|Q: My pattern calls for a certain brand of yarn that I can't find in local stores. What do I do now?|
A: For a finished project that looks like the photographed item, obviously it is best to use the yarn that is recommended. However, when you can't find the yarn specified in the pattern or prefer to use a different or, perhaps, less costly brand, there are certain factors to be considered before choosing your substitute.
|Q: Does gauge really matter?|
A: If you want your finished project to match the size given in your pattern, you need to match the gauge given for the specified hook size. This is an important factor to keep in mind when substituting yarn. Most yarn labels tell you the recommended gauge and needle or hook size. Read the label and purchase a yarn that comes closest to the specified gauge in your pattern.
But don't stop there. The best and most definitive way to make sure your chosen yarn will work in your particular pattern is to work up a small test swatch, about 4 or 5 inches square, and measure to see if it matches the pattern gauge. If the gauge is very close but not exact, sometimes a simple change to the next smaller or larger hook size will take care of it without compromising the finished look or feel of the item.
|Q: Can't I substitute a yarn based on the number of plies?|
A: You can't simply assume that all yarns with the same number of plies are equal. Far from it! There are some three- or four-ply yarns that are lightweight, while others are heavier and bulkier. The same is true for some one-or two-ply yarns. Again, your best bet is to always substitute yarns based on the recommended gauge and needle or hook size listed on the yarn label, followed by making a test swatch, to make sure it will match your pattern's specified gauge as closely as possible.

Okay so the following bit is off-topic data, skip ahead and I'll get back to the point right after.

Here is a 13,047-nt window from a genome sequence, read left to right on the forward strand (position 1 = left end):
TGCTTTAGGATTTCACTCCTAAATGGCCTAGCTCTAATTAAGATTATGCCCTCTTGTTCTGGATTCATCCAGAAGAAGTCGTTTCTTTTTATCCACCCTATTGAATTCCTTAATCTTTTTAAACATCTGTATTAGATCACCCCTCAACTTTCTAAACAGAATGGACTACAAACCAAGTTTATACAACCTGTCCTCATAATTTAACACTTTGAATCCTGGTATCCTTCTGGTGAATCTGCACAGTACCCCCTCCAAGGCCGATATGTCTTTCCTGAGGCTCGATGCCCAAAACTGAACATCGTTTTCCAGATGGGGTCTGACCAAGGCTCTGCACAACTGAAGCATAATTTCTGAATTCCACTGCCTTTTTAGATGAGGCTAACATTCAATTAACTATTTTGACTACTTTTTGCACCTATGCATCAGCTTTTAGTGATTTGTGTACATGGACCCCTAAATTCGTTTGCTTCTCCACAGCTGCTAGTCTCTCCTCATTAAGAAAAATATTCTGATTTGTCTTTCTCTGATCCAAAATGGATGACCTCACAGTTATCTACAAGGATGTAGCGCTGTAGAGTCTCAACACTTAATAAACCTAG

|Q: How important is a yarn's fiber content when substituting?|
A: Yarn content can often be a very important factor when substituting in particular projects. Sometimes changing to a yarn of a different fiber content can be a problem. If you are substituting a sport-weight mohair yarn for a sport-weight cotton yarn, for example, it's likely that these two same-weight yarns will not give you the same yardages.
Another thing to keep in mind is the intended use of the project you are making. While certainly there are times when you can easily substitute a similar weight of cotton for wool, or acrylic for cotton, for example, always keep in mind how the completed item will be used. A washcloth, for instance, would not be very practical stitched in wool or acrylic yarn; it's best when made with cotton. And, socks made with acrylic do not wear as well as socks made with wool.
Also, fibers and dyes have varying weights and can produce different yardages for the same weight in yarn. This can result in two things. First, while your substitute yarn might work to the same gauge stated in your pattern and use about the same number of yards to make the project, the finished piece may not weigh quite the same. Second, because the yardage of your substitute yarn might be different per skein or ball, you might have to purchase more of the substitute, making your project more costly.
Substituting yarn with a different content than the one specified in a pattern can also affect how a finished item can be cared for (or not), as well as how it looks and feels. If you are combining different types of yarn in one project, make sure they all have the same washing instructions or you could be unpleasantly surprised when the wool yarn shrinks and the acrylic doesn't. You should also consider the texture and drapability of the yarn when substituting to ensure that your project will have the intended feel and look.
Substituting yarn in your projects can be fun and give a whole new look to crocheted items, but it helps to be informed about what will work and what won't. Just remember to keep these important guidelines in mind, and you'll have a successful finished project that is unique and all your own!